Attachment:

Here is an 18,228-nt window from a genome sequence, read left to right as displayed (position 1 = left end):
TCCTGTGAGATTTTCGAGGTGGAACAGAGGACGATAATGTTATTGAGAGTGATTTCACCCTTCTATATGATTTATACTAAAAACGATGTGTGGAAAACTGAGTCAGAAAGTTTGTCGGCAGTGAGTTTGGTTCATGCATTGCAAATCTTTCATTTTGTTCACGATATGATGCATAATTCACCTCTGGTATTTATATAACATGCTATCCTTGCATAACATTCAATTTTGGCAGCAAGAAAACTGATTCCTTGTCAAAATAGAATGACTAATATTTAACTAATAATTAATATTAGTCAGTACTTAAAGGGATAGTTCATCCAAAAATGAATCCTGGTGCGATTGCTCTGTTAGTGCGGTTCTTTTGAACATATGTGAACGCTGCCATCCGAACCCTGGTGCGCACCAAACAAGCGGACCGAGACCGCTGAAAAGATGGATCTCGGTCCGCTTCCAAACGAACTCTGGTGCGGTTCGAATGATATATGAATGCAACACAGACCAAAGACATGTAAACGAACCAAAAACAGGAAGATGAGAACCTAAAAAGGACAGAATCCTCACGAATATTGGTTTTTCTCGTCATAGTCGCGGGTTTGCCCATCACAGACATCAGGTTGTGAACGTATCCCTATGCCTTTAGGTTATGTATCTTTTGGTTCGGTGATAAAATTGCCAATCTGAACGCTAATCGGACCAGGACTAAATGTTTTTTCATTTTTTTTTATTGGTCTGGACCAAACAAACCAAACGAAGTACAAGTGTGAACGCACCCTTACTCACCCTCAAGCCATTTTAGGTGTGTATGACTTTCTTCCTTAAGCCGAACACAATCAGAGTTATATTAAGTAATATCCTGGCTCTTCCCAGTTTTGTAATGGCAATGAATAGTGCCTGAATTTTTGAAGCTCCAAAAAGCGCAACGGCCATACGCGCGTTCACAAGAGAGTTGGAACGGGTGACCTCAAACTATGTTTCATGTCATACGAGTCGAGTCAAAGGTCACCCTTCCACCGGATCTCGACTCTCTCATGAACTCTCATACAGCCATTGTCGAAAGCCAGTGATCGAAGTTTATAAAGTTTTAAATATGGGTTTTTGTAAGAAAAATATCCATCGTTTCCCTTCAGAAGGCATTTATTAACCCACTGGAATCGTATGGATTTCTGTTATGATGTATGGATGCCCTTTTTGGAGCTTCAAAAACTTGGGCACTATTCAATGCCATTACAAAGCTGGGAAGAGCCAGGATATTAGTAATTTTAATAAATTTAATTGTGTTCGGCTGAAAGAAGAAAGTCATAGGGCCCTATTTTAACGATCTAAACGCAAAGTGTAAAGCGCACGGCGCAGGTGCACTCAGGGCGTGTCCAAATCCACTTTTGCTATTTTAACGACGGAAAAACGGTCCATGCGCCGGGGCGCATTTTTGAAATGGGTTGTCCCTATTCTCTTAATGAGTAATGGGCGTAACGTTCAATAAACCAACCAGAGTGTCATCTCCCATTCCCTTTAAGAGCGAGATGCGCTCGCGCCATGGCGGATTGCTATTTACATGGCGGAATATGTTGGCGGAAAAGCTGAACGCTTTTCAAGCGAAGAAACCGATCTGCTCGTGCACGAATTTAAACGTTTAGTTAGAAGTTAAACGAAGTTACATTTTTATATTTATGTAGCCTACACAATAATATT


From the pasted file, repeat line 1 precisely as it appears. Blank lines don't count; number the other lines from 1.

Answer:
Here is an 18,228-nt window from a genome sequence, read left to right as displayed (position 1 = left end):